DC Universe Rebirth: Suicide Squad - Burning Down The House
Amanda Waller is having the worst day ever. She has been relieved of her duties as the Head of Task Force X (Rick Flag, Katana, Deadshot, Harley Quinn, Enchantress, Killer Croc, Captain Boomerang, Hack) by none other than the President of the United States, himself...And one of her deadliest recruits, Rustam, former leader of the deadly Jihad, has returned from the dead to destroy Waller and everything she holds dear. Driven by devotion to his ideals of freedom, Rustam strikes at Waller and the heart of corruption in several of the world's governments by forming The Burning World, a group of high-powered super-villains that he breaks out of their prisons and convinces to share his vision of a liberated world. Belle Reve, Blackgate...One by one, Waller's strongholds crumble, her intel is stolen, and her avenues of escape are cut off. As Rustam closes in for the kill, Waller and the Suicide Squad strike back, only to find themselves probably outmatched, and quite possibly betrayed by a double agent in the team! Waller always knew that forcing super-powered villains to work for her was like playing Russian Roulette...But this time, Rustam just might be the bullet that ends all her machinations - annihilating her, and Task Force X forever.
Standalone/Back-up Story: "War Crimes" - When a corrupt former Secretary of Defense is kidnapped by Strikeforce Europa, a crack team of European super-powered operatives bent on making him stand trial for various war crimes, Amanda Waller sends Task Force X to recover the crooked S.O.B. before the United States acts with force - an act which would create an international incident that may turn America's allies against her, and kick off a war!
Rob Williams pens "Burning Down the House," an action-packed, fast-paced Suicide Squad adventure that is full of classic Task Force X betrayal, intrigue, murder, and mayhem. For the most part, this book is pretty great - it's got a villain in Rustam that may, or may not be really villainous (that's always great), and a protagonist in Amanda Waller who may or may not be good, but who is definitely a different, more virtuous kind of monster. I love how Williams juxtaposed these two characters, highlighting their many similarities, and the places where the similarities sharply end. There are also some great plot twists that kept me on the edge of my seat wondering who was going to end up dead on this mission, who was the traitor and why he or she would ever dare betray Amanda Waller and her merry gang of psychopaths. Sure, Enchantress was way funnier than Harley Quinn. And, sure, the resolution was simplistic and very Batman-y, but the stunted payoff didn't change the fact that the journey was totally worthwhile. Eddy Barrows lays down some great, atmospheric pencils for Williams' story, and John Romita, Jr. does competent work in his blocky, overly-nuanced style. "Burning Down the House" is a solid Task Force X tale, but by no means a new classic.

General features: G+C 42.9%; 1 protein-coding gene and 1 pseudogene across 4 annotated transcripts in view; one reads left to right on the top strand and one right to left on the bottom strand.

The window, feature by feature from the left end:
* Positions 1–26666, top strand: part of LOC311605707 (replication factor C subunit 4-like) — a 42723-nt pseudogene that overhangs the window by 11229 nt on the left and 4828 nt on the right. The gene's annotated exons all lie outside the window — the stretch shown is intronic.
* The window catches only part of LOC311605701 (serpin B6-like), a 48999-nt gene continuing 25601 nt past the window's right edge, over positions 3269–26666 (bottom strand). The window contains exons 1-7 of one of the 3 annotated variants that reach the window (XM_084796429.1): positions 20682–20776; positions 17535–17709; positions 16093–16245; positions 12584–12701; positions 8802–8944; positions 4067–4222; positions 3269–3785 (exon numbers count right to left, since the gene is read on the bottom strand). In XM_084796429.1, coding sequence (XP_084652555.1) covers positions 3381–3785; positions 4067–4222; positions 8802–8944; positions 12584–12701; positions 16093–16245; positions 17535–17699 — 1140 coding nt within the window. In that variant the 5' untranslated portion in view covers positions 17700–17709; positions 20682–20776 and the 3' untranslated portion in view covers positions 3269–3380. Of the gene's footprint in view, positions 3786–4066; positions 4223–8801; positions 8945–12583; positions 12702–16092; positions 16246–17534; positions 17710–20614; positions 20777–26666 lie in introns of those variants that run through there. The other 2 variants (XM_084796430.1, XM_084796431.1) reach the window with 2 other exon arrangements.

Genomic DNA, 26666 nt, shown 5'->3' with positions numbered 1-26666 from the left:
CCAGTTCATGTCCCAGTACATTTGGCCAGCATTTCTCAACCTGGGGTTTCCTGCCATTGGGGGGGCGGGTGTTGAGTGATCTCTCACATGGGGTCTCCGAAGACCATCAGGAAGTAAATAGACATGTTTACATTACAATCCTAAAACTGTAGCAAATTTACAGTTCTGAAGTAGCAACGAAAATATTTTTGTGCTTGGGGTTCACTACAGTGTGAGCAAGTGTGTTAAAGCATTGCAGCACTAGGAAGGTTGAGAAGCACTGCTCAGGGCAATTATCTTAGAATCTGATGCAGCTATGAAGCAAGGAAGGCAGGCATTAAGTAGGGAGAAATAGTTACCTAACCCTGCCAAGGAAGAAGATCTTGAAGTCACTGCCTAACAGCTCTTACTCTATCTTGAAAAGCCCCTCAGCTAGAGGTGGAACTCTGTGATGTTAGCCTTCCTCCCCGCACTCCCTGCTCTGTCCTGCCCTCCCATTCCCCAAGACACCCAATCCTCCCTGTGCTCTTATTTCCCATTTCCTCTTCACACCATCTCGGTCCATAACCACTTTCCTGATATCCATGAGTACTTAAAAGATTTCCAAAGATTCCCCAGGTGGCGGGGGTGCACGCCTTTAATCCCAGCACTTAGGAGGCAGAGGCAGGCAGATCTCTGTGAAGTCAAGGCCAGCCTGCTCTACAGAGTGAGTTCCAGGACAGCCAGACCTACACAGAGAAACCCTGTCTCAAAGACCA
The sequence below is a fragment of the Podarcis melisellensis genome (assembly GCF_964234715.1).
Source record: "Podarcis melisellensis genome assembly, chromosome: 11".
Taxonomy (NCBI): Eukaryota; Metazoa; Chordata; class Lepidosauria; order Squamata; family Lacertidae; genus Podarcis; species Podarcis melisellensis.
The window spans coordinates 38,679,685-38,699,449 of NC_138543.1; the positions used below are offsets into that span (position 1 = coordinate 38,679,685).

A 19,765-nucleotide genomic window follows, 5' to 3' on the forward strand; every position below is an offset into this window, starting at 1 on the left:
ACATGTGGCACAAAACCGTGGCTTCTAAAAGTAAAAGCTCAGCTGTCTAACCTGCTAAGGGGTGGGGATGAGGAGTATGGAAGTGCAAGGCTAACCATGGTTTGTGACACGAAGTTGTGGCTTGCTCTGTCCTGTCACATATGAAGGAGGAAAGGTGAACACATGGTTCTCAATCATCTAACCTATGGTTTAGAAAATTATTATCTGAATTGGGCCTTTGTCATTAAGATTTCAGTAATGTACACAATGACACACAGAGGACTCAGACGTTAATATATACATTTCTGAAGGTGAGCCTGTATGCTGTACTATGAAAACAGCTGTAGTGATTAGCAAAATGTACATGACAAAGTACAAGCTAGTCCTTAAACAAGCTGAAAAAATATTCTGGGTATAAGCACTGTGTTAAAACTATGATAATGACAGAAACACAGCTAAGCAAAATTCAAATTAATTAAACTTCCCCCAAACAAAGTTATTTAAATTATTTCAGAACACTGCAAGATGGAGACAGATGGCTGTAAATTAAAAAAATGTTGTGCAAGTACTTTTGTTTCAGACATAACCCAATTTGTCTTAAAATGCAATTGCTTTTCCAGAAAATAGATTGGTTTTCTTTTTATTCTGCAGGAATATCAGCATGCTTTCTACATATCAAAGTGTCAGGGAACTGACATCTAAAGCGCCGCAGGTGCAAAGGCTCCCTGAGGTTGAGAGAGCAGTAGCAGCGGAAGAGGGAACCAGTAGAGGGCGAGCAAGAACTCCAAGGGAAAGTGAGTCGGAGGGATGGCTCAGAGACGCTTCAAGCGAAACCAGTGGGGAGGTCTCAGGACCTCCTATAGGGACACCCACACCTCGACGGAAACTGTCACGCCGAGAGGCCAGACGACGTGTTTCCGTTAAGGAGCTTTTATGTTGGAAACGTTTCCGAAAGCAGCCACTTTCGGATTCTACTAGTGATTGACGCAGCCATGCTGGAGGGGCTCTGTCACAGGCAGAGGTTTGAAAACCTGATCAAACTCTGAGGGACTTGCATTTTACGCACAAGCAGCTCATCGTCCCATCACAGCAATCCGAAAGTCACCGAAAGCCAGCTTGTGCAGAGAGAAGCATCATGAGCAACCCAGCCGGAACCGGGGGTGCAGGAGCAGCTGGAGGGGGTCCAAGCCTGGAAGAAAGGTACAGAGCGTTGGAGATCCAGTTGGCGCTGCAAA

RATING: 8 out of 10.
In "War Crimes," the great John Ostrander returns in top form to Task Force X, giving us a much nuttier, much funnier Harley Quinn backed up by a brilliant Rick Flag, a volatile Diablo, a crafty Captain Boomerang, and a reserved, but highly effective, Deadshot. Oh, and Mad Dog, who is basically the red-shirt of the group. While this story is hard-hitting, and high-octane, Ostrander still finds time to insert some great one-liners that are sure to make you at least crack a smile in the midst of all the mayhem. Ostrander focuses on the mechanics of the team, and has a blast with this story. I did too. It was all action, all fun. Maybe they should let Ostrander take the reins again. Who knows? Maybe even give him a shot at penning a Suicide Squad film? I would love to see that. Gus Vazquez's pencils are uncomplicated, straight-forward, and a bit cartoon-y at times which works out perfectly as the story swings from violent to slapstick and back again. Love it!
RATING: 10 out of 10.